But history is not easily forgotten and a feeling of cultural, technological, societal, and –albeit in extreme cases– civilizational superiority survives deep in the subconscious of European societies. And experience tells us that it feeds off hardships. Xenophobia becomes productive; it becomes useful; a fuel that drives the worried, anxious population onwards by giving it hope and a solution. As the reality of the economic crisis settles in European perceptions of everyday life, far-right political groups gain supporters and with them power. And it shouldn’t surprise us: their selling points are excellent.
-Our Country for our Countrymen
-Return to a glorious past (which came to an end because of immigrants)
-Clean our society of foreigners who downgrade it
-Jobs for our countrymen, not foreigners
It might not have a lot of moral substance to it (or any, for that matter) but it sells.
In France, Le Pen’s National Front got 20% of the French vote, in Greece 18 seats have gone to the fascist (nay, Neo-Nazi) party of Golden Dawn. Sweden, a country renowned for its liberal ways, was one of the first to experience this shift in political balance with its far-right party gaining 5.7% of the votes in 2010. Similar trends can be seen throughout Europe from the political to the social theatre (ie. German neo-Nazi murders). And this in a continent where the words Nazi and Germany in the same sentence still manage to send a chill down our collective social spine.
A typical example of endo-European racism can be found in the case of the Roma who have been shunned for centuries. Their children are having difficulties entering schools and parents are struggling to find jobs. Communities of Roma are deported from different European countries and forbidden to work, although their European citizenship ensures them the right to work in any EU country. The Roma, for one reason or another, have developed a collective persona through which they are viewed and which stigmatises them socially, making their lives difficult, regardless of their European citizenship.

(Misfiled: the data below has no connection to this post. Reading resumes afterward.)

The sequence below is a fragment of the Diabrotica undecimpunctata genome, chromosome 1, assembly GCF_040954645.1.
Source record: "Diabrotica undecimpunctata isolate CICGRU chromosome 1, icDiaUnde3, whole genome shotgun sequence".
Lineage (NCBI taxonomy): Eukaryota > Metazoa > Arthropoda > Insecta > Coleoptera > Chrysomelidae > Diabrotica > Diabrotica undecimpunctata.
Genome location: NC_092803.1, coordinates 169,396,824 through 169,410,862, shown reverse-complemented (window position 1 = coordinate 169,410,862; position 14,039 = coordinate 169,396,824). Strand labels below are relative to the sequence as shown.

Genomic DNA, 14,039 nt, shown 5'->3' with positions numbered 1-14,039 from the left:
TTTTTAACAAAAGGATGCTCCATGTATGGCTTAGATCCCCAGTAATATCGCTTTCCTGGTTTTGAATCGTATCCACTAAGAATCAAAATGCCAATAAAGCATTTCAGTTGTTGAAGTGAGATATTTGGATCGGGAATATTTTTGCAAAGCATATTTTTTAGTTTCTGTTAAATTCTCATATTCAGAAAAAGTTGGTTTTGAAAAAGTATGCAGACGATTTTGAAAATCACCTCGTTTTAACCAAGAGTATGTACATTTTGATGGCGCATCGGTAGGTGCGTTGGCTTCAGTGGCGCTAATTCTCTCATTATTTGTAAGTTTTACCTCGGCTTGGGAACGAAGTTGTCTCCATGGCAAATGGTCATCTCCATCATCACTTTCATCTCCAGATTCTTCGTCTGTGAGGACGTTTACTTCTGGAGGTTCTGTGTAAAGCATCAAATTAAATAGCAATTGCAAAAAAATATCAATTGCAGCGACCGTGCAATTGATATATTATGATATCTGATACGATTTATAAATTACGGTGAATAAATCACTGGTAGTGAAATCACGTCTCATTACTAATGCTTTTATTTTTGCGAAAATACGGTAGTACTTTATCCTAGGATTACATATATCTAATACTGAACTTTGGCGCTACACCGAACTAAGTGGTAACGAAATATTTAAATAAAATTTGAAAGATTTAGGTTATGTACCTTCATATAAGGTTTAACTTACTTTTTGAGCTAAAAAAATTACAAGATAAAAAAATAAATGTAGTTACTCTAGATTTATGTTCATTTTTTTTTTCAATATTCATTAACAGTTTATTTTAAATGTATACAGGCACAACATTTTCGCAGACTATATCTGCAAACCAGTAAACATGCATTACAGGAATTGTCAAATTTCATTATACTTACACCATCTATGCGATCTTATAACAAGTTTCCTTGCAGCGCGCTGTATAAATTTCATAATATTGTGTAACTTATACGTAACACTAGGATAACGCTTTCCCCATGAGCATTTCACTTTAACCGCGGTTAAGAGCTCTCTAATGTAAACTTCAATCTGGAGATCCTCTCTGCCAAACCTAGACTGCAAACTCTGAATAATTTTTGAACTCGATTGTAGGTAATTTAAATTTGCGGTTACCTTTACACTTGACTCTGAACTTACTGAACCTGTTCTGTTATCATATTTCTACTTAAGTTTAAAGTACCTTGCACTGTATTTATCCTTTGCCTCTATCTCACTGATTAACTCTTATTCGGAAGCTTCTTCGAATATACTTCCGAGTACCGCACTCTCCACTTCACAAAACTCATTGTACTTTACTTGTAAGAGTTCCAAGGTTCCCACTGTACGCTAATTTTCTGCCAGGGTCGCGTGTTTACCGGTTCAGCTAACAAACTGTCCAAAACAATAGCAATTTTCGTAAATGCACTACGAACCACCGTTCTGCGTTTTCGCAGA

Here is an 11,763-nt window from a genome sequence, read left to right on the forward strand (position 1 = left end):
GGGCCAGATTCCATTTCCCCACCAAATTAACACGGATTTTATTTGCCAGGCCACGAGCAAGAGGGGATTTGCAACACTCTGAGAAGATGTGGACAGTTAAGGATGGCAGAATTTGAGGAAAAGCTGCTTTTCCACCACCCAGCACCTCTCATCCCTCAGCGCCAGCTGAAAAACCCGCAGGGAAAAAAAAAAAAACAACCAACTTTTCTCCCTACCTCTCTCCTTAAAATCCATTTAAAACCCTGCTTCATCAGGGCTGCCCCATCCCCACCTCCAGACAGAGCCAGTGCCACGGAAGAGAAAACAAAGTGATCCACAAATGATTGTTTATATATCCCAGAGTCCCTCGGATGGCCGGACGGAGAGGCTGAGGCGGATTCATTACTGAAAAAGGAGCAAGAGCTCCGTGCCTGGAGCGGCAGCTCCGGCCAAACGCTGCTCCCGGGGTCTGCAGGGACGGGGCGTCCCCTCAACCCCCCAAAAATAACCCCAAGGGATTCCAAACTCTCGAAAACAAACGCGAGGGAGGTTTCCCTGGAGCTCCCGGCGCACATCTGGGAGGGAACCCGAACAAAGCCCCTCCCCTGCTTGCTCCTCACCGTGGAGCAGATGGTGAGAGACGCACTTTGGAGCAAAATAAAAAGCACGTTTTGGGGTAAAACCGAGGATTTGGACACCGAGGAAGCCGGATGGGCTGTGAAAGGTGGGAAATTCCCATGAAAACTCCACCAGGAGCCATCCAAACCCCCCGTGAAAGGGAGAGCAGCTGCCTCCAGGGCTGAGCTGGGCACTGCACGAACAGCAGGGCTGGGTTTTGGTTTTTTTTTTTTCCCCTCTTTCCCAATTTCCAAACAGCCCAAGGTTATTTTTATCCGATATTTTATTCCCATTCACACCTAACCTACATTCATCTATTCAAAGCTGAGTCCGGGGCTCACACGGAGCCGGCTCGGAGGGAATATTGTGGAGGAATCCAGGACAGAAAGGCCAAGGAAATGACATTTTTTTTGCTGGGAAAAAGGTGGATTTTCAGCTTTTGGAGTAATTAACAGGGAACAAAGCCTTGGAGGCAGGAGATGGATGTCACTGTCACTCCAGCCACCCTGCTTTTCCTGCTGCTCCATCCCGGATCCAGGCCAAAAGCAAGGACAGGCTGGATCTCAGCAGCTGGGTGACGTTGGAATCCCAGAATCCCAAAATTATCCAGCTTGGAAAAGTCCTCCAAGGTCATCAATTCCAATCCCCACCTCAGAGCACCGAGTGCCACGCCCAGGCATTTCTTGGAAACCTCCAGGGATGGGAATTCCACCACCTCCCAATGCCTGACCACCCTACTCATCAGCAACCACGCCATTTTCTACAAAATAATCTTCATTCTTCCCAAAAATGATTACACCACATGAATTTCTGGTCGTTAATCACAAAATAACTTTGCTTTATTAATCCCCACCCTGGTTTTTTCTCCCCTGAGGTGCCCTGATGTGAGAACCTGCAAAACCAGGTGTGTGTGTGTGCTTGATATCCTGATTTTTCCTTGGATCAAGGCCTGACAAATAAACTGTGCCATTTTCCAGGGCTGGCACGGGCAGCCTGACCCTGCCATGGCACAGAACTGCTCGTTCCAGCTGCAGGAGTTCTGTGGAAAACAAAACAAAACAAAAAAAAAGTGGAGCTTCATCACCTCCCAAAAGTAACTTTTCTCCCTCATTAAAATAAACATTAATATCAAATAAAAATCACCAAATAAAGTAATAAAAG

Muslims, especially in the post 9/11 era, have been targeted by European xenophobic sentiments. In France and Switzerland laws which alienate Muslims have been passed, laws which could provoke and aggravate the Muslim population.
One has to wonder if human societies can keep up with the pace technology has set for global integration.
And as the world’s football gaze is turned to the East of the continent, xenophobia did not fail to raise its ugly head as was feared it would. Racist jibes against black players and historical rivalries between Poles and Russians resolved through street fighting. That is not to say that other European states have a much better reputation when it comes to football hooliganism and racism in particular. Black Italian footballer Mario Balotelli has been the victim of racism in his country and Chelsea captain John Terry faces a trial for racism upon his return from the Euro tournament.
The UK suffers of a most peculiar type of xenophobia. Although British society is not openly xenophobic, its government definitely is. There is a political perception prevalent in the UK that all foreign political influence is a breaching of the country’s sovereignty, a dogma most obvious in the UK’s dealing with the European Union and other matters requesting joint action. Britain remained aloof in condemning Ukraine as its European partners did (surely to avoid politicising the Euro tournament only a month before its own Olympic Games as Adam Lenton suggests in his article).
I believe that although this is an issue that needs to be dealt with and European political elites should refrain from using xenophobic rhetoric, we can allow ourselves to take heart at the knowledge of one fact. If extremist and xenophobic parties fail to gather enough support to gain political power now, at this time of European crisis, then it is safe to assume that they never will. Beating them at a time of economic hardship is beating them at their own game. Perhaps Europe has grown-up after all.